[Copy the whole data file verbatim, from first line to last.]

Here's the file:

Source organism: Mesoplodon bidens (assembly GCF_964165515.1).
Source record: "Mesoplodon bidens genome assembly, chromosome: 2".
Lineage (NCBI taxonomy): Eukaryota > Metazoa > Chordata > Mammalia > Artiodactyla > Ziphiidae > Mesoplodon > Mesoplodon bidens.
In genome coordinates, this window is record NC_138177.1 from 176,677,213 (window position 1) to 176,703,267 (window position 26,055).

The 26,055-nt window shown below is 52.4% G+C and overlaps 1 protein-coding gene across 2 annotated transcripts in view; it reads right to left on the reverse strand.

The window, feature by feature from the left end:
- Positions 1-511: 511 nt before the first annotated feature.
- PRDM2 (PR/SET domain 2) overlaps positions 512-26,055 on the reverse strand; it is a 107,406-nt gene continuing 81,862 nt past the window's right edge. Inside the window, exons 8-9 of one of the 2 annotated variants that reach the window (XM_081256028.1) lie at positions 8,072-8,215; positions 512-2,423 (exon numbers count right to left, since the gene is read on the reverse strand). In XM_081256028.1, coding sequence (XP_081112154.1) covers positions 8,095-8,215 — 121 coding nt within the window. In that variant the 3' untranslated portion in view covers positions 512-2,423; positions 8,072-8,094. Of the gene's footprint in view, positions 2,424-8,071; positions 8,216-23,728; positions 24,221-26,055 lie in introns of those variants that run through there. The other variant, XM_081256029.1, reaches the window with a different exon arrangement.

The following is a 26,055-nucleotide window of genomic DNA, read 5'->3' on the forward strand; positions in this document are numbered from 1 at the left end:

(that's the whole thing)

Source organism: Mesoplodon bidens (assembly GCF_964165515.1).
Source record: "Mesoplodon bidens genome assembly, chromosome: 2".
Lineage (NCBI taxonomy): Eukaryota > Metazoa > Chordata > Mammalia > Artiodactyla > Ziphiidae > Mesoplodon > Mesoplodon bidens.
In genome coordinates, this window is record NC_138177.1 from 176,677,213 (window position 1) to 176,703,267 (window position 26,055).

The 26,055-nt window shown below is 52.4% G+C and overlaps 1 protein-coding gene across 2 annotated transcripts in view; it reads right to left on the reverse strand.

The window, feature by feature from the left end:
- Positions 1-511: 511 nt before the first annotated feature.
- PRDM2 (PR/SET domain 2) overlaps positions 512-26,055 on the reverse strand; it is a 107,406-nt gene continuing 81,862 nt past the window's right edge. Inside the window, exons 8-9 of one of the 2 annotated variants that reach the window (XM_081256028.1) lie at positions 8,072-8,215; positions 512-2,423 (exon numbers count right to left, since the gene is read on the reverse strand). In XM_081256028.1, coding sequence (XP_081112154.1) covers positions 8,095-8,215 — 121 coding nt within the window. In that variant the 3' untranslated portion in view covers positions 512-2,423; positions 8,072-8,094. Of the gene's footprint in view, positions 2,424-8,071; positions 8,216-23,728; positions 24,221-26,055 lie in introns of those variants that run through there. The other variant, XM_081256029.1, reaches the window with a different exon arrangement.

The following is a 26,055-nucleotide window of genomic DNA, read 5'->3' on the forward strand; positions in this document are numbered from 1 at the left end: